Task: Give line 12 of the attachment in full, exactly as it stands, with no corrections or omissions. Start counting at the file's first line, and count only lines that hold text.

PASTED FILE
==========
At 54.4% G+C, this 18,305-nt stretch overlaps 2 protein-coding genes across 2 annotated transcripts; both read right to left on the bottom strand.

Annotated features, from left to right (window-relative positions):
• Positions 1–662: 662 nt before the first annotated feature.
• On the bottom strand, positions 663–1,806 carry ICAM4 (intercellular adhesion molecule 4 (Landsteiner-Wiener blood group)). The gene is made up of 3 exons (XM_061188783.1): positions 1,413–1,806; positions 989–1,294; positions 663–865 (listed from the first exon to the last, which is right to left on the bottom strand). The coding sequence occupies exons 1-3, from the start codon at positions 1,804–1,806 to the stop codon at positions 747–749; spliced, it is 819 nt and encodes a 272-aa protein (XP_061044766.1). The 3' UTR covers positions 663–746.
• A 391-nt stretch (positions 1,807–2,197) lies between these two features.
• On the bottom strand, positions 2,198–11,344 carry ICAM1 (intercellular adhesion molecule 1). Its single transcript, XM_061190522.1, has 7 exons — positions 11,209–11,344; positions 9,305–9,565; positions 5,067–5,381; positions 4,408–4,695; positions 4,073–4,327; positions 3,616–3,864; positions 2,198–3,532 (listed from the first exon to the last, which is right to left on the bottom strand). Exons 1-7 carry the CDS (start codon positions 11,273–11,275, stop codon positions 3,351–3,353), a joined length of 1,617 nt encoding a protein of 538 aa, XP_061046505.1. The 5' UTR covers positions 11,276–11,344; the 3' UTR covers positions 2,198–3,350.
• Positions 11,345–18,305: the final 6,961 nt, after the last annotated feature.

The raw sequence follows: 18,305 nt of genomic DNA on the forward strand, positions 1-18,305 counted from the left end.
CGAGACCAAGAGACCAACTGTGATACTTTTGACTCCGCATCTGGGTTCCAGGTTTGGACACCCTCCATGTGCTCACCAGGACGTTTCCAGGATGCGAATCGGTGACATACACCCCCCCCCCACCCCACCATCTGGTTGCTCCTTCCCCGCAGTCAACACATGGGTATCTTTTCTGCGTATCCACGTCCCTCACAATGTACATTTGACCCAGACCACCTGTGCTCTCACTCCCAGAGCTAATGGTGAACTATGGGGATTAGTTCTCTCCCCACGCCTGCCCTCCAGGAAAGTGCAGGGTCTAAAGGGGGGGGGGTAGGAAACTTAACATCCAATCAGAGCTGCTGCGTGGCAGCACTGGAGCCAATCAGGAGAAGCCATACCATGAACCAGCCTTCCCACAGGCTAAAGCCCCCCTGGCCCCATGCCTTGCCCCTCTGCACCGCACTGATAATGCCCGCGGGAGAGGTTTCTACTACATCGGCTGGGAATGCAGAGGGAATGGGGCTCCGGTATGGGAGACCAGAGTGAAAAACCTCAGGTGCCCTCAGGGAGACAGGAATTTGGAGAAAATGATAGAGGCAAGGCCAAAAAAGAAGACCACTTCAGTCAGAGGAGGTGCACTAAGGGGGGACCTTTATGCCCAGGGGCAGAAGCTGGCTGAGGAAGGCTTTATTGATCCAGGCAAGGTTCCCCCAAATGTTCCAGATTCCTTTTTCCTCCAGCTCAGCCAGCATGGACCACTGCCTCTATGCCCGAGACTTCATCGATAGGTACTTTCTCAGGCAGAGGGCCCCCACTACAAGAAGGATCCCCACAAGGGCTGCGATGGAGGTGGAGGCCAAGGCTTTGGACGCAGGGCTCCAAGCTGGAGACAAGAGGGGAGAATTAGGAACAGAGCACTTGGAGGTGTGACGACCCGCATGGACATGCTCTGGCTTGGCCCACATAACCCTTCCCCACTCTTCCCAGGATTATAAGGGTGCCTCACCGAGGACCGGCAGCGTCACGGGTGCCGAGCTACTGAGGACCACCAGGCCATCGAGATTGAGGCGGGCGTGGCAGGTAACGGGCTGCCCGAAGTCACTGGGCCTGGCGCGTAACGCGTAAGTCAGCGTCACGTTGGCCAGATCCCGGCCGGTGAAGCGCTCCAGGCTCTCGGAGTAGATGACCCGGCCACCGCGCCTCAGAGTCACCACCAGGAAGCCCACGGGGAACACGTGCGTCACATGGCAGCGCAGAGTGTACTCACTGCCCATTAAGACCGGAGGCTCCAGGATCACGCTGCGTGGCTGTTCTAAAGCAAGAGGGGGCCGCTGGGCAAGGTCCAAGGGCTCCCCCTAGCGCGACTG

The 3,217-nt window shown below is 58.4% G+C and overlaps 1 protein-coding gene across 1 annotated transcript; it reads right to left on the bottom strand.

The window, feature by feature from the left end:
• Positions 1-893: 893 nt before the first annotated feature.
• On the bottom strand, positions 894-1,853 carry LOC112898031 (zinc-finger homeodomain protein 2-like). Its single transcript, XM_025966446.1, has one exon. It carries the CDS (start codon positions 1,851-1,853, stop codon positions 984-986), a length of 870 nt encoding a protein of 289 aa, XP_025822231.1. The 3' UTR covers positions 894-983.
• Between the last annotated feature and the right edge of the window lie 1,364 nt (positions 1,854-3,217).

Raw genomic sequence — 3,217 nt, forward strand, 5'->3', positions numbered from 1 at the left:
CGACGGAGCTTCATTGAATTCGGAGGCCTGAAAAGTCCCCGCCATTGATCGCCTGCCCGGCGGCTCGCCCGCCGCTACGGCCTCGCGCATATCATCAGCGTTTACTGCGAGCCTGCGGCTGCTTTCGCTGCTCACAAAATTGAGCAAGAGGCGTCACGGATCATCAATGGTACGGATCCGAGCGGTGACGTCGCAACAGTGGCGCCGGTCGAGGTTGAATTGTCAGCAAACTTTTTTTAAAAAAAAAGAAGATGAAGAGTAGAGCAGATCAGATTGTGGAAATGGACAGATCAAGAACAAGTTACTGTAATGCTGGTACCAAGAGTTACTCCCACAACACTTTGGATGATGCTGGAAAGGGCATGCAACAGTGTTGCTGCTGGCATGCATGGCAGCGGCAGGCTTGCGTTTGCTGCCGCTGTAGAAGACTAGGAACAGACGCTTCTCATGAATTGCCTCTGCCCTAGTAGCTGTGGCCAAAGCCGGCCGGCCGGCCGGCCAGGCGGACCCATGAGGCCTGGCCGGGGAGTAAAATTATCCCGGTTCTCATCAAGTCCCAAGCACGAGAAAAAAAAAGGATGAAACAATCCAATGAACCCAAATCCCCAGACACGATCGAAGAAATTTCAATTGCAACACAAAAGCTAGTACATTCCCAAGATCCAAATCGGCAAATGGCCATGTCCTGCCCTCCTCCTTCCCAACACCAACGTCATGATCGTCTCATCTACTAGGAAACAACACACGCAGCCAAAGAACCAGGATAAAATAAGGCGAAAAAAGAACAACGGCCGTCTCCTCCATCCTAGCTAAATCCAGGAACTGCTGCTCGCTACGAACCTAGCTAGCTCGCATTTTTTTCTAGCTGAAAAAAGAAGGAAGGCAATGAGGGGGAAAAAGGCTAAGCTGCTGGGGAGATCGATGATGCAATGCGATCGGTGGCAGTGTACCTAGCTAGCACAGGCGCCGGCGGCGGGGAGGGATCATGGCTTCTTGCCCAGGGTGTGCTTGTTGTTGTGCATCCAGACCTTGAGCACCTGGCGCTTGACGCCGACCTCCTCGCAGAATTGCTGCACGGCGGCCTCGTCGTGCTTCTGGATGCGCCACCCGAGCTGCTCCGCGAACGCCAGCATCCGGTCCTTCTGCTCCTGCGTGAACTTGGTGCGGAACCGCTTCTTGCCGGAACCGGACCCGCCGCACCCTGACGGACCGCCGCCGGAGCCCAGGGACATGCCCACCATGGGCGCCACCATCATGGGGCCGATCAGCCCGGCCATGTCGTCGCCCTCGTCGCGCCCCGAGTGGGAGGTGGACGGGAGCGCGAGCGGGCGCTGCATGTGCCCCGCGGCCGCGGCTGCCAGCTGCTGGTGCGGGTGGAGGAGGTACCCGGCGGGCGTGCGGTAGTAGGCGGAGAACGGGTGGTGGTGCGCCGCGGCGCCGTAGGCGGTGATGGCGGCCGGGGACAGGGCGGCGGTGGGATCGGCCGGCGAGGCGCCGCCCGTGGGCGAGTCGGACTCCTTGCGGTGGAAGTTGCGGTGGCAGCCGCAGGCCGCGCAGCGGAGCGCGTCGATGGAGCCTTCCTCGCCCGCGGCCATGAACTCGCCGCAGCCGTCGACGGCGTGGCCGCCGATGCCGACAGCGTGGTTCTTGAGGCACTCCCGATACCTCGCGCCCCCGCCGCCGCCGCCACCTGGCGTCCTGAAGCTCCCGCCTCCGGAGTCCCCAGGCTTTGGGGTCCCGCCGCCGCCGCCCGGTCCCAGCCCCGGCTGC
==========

• Positions 1-893: 893 nt before the first annotated feature.